As a child, my favorite books were about pioneers and native Americans. I learned that Native Americans were the first to discover and produce maple syrup, and they taught the settlers how to do it. At the age of fourteen, I decided it was time to try it myself.
Our backyard contained several mature Sugar Maple trees, and my parents were okay with the idea.
You can do it!
Without much research, and no loose change to purchase the needed supplies, I began the project with an old fashioned brace and bit, a hacksaw, plastic milk jugs, and one-inch-diameter copper pipe (an unwise decision on more than one account: copper is poisonous to trees, and one-inch is much too big). It was late February in Northern Ohio at that time, and the sap ran. Unfortunately, much of it ran down the tree because the pipe was not tapered, and did not fit snugly in the hole.
Thankfully, a family friend who was an experienced maple syrup producer visited our home soon after my project began. He saw my pitiful attempts, and out of the kindness of his heart, tightened my copper spouts with tiny wooden wedges. To help me the following year, he promised to send me some real supplies. He kept his word and sent some spiles, and along with them, some great advice. I’ve been forever grateful to him.
50 Years of Sugaring
This year, 2017, marks exactly fifty years since that first experiment with collecting maple sap and cooking it down into delicious maple syrup. Ever since that season so long ago, when February rolls around, there has always been this itch to produce the delicious natural syrup that we love to pour liberally over pancakes, waffles and cereal. It’s a perfect late-winter project that gets us out of the house.
January is a good month to prepare for the project. First, we must decide on the trees we will be tapping. Any maple tree will produce sap, but the best trees are Sugar Maples. If this is something you’d like to begin doing as a family project, your yard maples will be an excellent place to start. Size matters, though. A rule of thumb is one tap for each foot of tree diameter.
If this is to be a home experiment, a small amount of sap can be cooked down on the kitchen stove (from one or two trees.) Also worthy of note is that yard trees normally produce about twice as much as trees in woods. You can usually expect an average of one gallon finished syrup from a large Sugar Maple in your yard, and about one-half gallon of syrup from a woodlot tree.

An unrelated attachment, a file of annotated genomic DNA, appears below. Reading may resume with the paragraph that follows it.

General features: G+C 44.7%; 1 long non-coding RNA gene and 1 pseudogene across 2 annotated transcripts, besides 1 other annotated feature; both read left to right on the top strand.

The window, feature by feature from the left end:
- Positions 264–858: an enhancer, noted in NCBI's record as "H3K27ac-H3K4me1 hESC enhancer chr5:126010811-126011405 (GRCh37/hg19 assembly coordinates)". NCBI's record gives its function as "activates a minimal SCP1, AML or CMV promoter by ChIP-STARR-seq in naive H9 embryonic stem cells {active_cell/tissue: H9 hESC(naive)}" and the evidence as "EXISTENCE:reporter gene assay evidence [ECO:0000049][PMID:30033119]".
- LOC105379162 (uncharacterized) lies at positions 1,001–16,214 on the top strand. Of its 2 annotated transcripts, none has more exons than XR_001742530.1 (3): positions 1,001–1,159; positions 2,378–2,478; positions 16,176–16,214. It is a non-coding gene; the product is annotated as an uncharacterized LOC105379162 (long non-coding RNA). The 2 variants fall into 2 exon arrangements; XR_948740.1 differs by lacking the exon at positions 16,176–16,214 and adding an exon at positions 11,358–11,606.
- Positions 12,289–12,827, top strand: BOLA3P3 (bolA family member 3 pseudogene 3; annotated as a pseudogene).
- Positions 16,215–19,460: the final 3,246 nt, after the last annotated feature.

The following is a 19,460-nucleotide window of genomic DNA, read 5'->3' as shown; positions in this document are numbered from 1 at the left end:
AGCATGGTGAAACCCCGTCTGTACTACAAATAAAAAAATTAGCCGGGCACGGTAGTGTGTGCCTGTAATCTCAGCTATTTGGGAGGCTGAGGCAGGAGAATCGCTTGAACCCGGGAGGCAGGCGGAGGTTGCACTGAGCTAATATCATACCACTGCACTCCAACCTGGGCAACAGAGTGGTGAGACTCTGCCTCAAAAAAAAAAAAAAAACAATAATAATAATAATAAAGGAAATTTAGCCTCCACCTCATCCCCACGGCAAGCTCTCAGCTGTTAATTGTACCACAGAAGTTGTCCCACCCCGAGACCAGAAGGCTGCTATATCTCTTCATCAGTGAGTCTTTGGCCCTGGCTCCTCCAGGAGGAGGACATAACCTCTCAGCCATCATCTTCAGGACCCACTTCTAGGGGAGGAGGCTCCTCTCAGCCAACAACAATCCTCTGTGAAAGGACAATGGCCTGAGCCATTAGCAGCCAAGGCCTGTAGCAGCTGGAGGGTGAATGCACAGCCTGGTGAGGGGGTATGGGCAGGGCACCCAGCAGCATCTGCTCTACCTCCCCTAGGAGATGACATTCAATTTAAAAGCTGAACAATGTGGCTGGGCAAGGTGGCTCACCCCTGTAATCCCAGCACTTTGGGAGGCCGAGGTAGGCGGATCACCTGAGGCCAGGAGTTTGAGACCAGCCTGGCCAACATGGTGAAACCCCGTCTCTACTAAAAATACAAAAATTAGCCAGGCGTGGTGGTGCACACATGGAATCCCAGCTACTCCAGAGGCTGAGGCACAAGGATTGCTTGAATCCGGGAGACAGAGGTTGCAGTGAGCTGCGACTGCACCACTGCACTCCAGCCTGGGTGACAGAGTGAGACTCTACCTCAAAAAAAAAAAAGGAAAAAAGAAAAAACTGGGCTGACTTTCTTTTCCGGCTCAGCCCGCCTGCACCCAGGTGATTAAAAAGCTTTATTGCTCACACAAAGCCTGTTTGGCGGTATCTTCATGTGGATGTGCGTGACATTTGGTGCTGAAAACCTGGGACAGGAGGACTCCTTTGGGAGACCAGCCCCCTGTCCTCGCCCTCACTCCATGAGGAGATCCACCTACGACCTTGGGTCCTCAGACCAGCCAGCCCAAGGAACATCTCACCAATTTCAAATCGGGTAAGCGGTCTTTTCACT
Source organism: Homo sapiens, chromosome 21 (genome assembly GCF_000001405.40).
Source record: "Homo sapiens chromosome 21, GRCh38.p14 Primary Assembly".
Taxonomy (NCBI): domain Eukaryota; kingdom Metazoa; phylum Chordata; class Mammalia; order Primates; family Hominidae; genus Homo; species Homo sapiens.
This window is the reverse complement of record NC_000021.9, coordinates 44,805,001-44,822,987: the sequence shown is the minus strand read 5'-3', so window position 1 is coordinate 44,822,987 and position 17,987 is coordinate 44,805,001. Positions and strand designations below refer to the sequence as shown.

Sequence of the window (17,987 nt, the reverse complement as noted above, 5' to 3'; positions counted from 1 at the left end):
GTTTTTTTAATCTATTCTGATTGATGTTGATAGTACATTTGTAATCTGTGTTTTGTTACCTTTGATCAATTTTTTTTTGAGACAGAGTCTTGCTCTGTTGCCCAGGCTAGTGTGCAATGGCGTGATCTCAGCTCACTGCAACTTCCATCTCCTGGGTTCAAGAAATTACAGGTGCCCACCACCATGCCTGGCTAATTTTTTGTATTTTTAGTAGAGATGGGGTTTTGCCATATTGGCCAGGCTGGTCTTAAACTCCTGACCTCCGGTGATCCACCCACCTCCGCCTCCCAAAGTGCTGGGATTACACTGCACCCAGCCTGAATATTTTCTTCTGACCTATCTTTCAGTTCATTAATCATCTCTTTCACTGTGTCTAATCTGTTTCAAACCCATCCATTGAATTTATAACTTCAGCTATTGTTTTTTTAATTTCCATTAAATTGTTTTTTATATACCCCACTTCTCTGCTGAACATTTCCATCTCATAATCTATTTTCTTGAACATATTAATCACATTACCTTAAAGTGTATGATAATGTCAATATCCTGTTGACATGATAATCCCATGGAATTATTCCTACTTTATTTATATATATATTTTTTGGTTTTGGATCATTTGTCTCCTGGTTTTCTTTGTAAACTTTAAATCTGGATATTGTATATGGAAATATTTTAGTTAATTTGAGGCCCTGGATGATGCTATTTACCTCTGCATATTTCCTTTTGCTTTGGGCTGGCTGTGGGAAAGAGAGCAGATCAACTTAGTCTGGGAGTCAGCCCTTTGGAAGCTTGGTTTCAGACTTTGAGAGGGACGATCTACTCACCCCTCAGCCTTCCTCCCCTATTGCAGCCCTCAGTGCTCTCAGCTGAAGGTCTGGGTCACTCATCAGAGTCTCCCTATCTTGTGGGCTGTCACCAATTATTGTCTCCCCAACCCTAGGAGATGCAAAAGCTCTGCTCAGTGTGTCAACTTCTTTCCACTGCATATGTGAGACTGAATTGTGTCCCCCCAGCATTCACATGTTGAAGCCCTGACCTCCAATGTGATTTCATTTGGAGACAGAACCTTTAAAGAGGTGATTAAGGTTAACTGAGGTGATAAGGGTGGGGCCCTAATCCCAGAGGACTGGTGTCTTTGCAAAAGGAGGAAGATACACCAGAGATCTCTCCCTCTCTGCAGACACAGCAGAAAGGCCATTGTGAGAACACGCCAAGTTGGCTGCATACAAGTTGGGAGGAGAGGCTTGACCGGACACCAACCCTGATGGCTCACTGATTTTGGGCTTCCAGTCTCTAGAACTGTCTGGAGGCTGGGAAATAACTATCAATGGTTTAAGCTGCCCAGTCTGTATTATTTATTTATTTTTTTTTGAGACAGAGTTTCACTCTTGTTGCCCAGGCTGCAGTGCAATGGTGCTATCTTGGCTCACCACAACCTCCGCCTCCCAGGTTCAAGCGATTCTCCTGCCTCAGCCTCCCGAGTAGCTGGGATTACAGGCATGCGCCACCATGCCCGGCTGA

So purchase the number of spiles you will need, and a bucket or bag to go with each one. (Plastic milk jugs are generally too small.) Get a new, sharp drill bit in the appropriate size, and use it only for this project. Using a cordless drill is the best way to drill the holes. Wait for a weather forecast that predicts a string of days when it will be below freezing at night, and above freezing during the day. That’s what it takes to make the sap flow. The season often begins in mid February in our area of Ohio. In areas further north, like Canada and the New England states, the season will be later, usually beginning around the first of March.
Prepare your cooking equipment. A large pan on an old kitchen stove under a lean-to or inside a small shed next to an open door, will work fine. Some people enjoy cooking the sap outdoors in a pot or pan over a fire. However you choose, when the sap runs, be ready to cook. Filtering the finished syrup with a filter made specifically for maple syrup, is an option that most people choose, but it is not totally necessary. The sugar sand will settle to the bottom of the syrup container, and will not affect the flavor.
Enjoying your hard work
When you take that first bite of a pancake dripping with syrup that you made yourself, it will be the best you’ve ever tasted. There is so much satisfaction in enjoying what you have worked for, that a value cannot be put on it. And the time spent with your family doing a project like this is irreplaceable. Take plenty of pictures of your project. You are not only making syrup, you are making memories.
For additional details, much information is available on the internet. Better yet, while you are purchasing spiles, buckets, and a drill bit, get a book on the subject. Learn the history, read more about the different methods of home production, and learn how to know when your syrup is finished.
It’s time to get ready folks. It’s a great family project, and this is the best year to begin.